However, certification is essential to explore better opportunities and continue progressing further in the field. Candidates who pass the certification exam qualify for the certification.

Step 3: Earn a Doctoral Degree

A PhD in microbiology is necessary for microbiologists who want to work in academic institutions or conduct their own independent research. These doctoral programs allow students to focus on a particular study area, like virology or immunology. 

Students must complete a dissertation and laboratory research in addition to their coursework. 

A doctoral degree will unlock the door of many possibilities for a microbiologist. Having a PhD means you get to work on important research work and earn at least twice that without a PhD.

Step 4: Certifications after Doctoral Degree

The American Board of Medical Microbiology (ABMM) offers certification to doctoral-level microbiologists -- for those who want to manage clinical laboratories. Thus, satisfying state licensing requirements may be essential for medical laboratory management. 

The NRCM also provides doctoral-level certification alternatives. However, every lawfully practicing microbiologist must renew/validate her certification after a specific time.

What are the Requirements to Become a Microbiologist?

As stated earlier, most entry-level microbiologists only require a bachelor's degree in microbiology. It often takes roughly four years to complete. It takes half the time to begin working compared to other medical fields.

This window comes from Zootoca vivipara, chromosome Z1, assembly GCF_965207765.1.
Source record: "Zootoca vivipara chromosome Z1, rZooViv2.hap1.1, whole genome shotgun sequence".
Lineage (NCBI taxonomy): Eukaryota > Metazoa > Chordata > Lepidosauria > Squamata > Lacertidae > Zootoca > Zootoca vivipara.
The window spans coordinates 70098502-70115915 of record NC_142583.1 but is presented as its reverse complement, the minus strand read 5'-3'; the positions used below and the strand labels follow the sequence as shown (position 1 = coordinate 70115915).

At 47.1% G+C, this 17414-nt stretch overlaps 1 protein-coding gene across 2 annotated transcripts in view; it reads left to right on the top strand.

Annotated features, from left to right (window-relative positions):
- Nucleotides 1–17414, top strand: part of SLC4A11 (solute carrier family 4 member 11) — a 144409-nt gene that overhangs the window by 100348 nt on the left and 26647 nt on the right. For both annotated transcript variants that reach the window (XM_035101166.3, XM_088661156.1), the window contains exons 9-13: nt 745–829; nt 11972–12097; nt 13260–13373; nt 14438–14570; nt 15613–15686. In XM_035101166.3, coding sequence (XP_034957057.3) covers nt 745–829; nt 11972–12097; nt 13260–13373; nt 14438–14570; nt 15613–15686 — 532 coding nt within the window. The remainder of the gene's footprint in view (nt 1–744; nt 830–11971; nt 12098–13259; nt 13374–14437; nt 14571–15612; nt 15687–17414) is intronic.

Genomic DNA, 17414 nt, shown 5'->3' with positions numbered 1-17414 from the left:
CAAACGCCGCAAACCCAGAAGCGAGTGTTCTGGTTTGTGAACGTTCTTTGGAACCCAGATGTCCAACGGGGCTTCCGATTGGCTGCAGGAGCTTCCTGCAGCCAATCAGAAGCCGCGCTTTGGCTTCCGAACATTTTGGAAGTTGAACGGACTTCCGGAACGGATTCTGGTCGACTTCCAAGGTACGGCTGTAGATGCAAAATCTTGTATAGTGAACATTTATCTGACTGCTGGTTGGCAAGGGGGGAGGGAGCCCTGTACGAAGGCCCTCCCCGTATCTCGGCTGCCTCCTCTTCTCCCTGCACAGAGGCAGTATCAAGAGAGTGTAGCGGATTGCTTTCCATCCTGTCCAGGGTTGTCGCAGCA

Therefore, the time barrier in this field is nonexistent. Even with a doctoral degree and advanced certifications, it will not take more than 8 years to become a fully licensed and lawfully practicing microbiologist. 

However, there are various other requirements for an individual to fulfill to become a proper microbiologist. 

  • A lab background: A lab background is necessary for prospective microbiologists, and postdoctoral research experience may be required for higher roles. This field's proficiency with spreadsheets, queries, and scientific applications is essential. 
  • Proficiency in specialized tools: A microbiologist needs to be proficient with a wide range of specialized tools, including gas chromatography and electron microscopes. 
  • Ability to take responsibilities: As they gain expertise, microbiologists often have more freedom and independence in their work. Through increased education, they also acquire more responsibilities.
  • Collaboration skill: Microbiologists with doctoral degrees typically supervise research teams and decide the scope and substance of studies.

How Much Does It Cost to Become a Microbiologist?

Around 127 colleges and universities in the USA offer programs in microbiology. 

The average tuition for colleges (the academic year 2021–2022) offering a microbiology program is $8,976 for in-state colleges and $52,080 for out-of-state private colleges.

More than 80 colleges in the United States offer graduate or master's programs. 

Here are the overall costs in USD:  


Average costs

Undergraduate degree (4 years)

Certification costs

Doctoral Degree cost

Important Qualities Needed to be a Microbiologist

There are various skills or qualities microbiologists should be able to acquire to conduct their working activities properly. These are not any medical skills. 

Instead, these skills help individual microbiologists to stand out among their peers. These are primarily interpersonal or people skills needed in their day-to-day working life.